- Every exam begins with a circumferential sweep in a transverse way (oriented by the line) with 8 positions superior, supero-nasal, nasal, infero-nasal, inferior, infero-temporal, temporal and finally temporal superior. When examining each of these positions we must rotate our wrist so that the probe points to the most anterior region, then to the middle region and finally to the posterior area of the eyeball of each sweep zone.
- If we find any abnormality, we must combine this examination with the longitudinal approach, rotating the probe 90 degrees from the transverse position, since in this way we have the vision of the "examinated hour" clearly differentiating what is anterior and what is later in the ultrasound image. Having determined the time zone of the lesion and its middle or posterior anterior placement of the eyeball, we must proceed to "center" the image, that is, obtain a representation, where the lesion to be studied is located in the center of the screen, so we will obtain the maximum echo of it, at this time we can make the observation of the internal structure, its reflectivity, whether or not there are vascularizations, perform the measurements of it etc. We must not forget to vary the gain during the examination to better define the margins of the lesion, eliminate parasitic echoes and clearly define the ultrasound characteristics of the lesion.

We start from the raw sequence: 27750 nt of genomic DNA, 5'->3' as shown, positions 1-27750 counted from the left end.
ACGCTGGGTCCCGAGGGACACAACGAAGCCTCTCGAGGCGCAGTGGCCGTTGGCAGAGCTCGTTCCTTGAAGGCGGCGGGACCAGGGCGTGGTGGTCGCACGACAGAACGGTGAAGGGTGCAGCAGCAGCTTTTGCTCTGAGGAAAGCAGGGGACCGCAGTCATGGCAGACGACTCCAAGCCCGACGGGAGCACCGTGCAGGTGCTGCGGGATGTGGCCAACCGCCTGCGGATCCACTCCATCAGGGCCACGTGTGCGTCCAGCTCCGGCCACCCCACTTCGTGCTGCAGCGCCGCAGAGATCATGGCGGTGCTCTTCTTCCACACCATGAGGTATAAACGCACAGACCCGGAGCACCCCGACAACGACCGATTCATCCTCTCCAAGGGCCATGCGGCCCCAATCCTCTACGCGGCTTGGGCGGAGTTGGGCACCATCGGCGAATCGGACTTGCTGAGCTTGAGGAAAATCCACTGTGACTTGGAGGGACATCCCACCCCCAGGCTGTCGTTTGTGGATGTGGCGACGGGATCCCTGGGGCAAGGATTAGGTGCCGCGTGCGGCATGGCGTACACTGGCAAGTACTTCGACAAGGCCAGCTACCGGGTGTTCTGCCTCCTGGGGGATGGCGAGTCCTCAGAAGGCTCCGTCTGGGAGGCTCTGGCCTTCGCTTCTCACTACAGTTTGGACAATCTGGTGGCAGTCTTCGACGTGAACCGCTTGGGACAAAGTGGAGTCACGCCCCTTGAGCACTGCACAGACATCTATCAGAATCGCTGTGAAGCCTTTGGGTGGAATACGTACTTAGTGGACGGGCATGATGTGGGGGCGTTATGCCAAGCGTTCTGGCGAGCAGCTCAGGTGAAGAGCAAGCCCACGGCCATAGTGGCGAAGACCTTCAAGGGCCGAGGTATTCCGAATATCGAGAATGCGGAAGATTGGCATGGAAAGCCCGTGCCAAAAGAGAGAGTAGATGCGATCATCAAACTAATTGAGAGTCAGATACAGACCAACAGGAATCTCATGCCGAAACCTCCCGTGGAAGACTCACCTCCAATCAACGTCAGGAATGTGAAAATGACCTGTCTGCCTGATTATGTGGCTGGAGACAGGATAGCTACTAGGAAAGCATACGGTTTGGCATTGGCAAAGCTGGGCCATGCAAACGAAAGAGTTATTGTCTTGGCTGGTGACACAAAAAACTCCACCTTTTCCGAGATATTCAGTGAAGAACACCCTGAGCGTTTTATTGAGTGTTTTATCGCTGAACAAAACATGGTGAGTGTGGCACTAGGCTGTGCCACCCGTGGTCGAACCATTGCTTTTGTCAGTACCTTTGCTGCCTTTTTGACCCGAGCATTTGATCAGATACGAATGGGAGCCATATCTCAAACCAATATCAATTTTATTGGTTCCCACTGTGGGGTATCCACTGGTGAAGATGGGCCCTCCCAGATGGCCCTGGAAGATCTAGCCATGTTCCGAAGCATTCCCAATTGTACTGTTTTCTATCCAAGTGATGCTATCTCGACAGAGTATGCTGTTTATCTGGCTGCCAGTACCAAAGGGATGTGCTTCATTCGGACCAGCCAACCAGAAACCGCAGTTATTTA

- It is important to be attentive to the ocular and orbital structures and when describing them to have an adequate order, it is preferable to make a reporting protocol, starting with the vitreous and its description, its mobility, adhesions: type of them: if they are strong or weak, their opacity, the presence of floaters, tractions and tears or vitreous detachment, in addition to other pathologies. Then go on to describe the retina in the posterior pole and in the periphery, its integrity, or if it is detached and also other lesions that can be observed. Once that is done, describe the choroid and the sclera, especially its thickness in the posterior pole as in the periphery or the presence of lesions that occupy space, then define it is find any lesion in the orbit, separating it from the extraocular muscles and the optic nerve which is what is normally seen more clearly.
Following these simple recommendations, we can feel that we can begin to properly master the exam with B mode in a progressive way gain experience in the exam, a final recommendation is always good to have someone who is your Mentor, to have a desire to continue learning despite making mistakes and if you can combine the ultrasound findings with other methods establish the comparisons that will serve us in the next exam.
Well then: wings and good wind.... Let's start mastering the exam with B mode without fear and with a lot of enthusiasm!